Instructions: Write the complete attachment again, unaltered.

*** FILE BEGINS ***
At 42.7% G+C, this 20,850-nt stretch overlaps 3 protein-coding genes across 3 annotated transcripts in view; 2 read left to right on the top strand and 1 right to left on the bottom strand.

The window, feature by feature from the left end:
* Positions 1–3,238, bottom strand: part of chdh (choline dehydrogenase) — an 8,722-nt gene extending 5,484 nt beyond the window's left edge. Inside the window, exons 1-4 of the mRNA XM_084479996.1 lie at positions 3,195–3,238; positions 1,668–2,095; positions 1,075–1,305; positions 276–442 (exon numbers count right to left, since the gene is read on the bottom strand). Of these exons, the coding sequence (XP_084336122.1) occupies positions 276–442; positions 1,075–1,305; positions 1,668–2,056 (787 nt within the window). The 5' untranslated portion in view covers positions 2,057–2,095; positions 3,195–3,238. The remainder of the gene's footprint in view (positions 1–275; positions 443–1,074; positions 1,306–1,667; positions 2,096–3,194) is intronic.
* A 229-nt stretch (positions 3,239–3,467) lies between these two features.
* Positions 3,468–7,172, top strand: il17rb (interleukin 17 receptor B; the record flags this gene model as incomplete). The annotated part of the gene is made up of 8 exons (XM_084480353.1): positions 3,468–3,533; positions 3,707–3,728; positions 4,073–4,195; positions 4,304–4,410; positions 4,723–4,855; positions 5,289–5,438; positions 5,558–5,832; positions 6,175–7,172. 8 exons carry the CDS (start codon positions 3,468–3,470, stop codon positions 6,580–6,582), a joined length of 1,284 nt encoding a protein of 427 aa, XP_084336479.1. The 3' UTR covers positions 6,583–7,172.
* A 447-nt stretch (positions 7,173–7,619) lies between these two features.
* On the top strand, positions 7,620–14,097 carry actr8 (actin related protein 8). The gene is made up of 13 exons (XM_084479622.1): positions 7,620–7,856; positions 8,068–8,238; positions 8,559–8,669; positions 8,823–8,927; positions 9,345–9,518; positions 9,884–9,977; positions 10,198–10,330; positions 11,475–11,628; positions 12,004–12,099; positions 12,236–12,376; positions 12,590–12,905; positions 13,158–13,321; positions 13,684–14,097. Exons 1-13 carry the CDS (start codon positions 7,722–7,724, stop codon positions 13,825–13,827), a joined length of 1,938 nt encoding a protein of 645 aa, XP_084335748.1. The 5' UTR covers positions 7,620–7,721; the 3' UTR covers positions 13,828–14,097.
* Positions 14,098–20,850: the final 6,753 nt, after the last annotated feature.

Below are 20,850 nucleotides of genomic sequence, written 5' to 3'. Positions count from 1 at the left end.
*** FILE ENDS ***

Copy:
At 42.7% G+C, this 20,850-nt stretch overlaps 3 protein-coding genes across 3 annotated transcripts in view; 2 read left to right on the top strand and 1 right to left on the bottom strand.

The window, feature by feature from the left end:
* Positions 1–3,238, bottom strand: part of chdh (choline dehydrogenase) — an 8,722-nt gene extending 5,484 nt beyond the window's left edge. Inside the window, exons 1-4 of the mRNA XM_084479996.1 lie at positions 3,195–3,238; positions 1,668–2,095; positions 1,075–1,305; positions 276–442 (exon numbers count right to left, since the gene is read on the bottom strand). Of these exons, the coding sequence (XP_084336122.1) occupies positions 276–442; positions 1,075–1,305; positions 1,668–2,056 (787 nt within the window). The 5' untranslated portion in view covers positions 2,057–2,095; positions 3,195–3,238. The remainder of the gene's footprint in view (positions 1–275; positions 443–1,074; positions 1,306–1,667; positions 2,096–3,194) is intronic.
* A 229-nt stretch (positions 3,239–3,467) lies between these two features.
* Positions 3,468–7,172, top strand: il17rb (interleukin 17 receptor B; the record flags this gene model as incomplete). The annotated part of the gene is made up of 8 exons (XM_084480353.1): positions 3,468–3,533; positions 3,707–3,728; positions 4,073–4,195; positions 4,304–4,410; positions 4,723–4,855; positions 5,289–5,438; positions 5,558–5,832; positions 6,175–7,172. 8 exons carry the CDS (start codon positions 3,468–3,470, stop codon positions 6,580–6,582), a joined length of 1,284 nt encoding a protein of 427 aa, XP_084336479.1. The 3' UTR covers positions 6,583–7,172.
* A 447-nt stretch (positions 7,173–7,619) lies between these two features.
* On the top strand, positions 7,620–14,097 carry actr8 (actin related protein 8). The gene is made up of 13 exons (XM_084479622.1): positions 7,620–7,856; positions 8,068–8,238; positions 8,559–8,669; positions 8,823–8,927; positions 9,345–9,518; positions 9,884–9,977; positions 10,198–10,330; positions 11,475–11,628; positions 12,004–12,099; positions 12,236–12,376; positions 12,590–12,905; positions 13,158–13,321; positions 13,684–14,097. Exons 1-13 carry the CDS (start codon positions 7,722–7,724, stop codon positions 13,825–13,827), a joined length of 1,938 nt encoding a protein of 645 aa, XP_084335748.1. The 5' UTR covers positions 7,620–7,721; the 3' UTR covers positions 13,828–14,097.
* Positions 14,098–20,850: the final 6,753 nt, after the last annotated feature.

Below are 20,850 nucleotides of genomic sequence, written 5' to 3'. Positions count from 1 at the left end.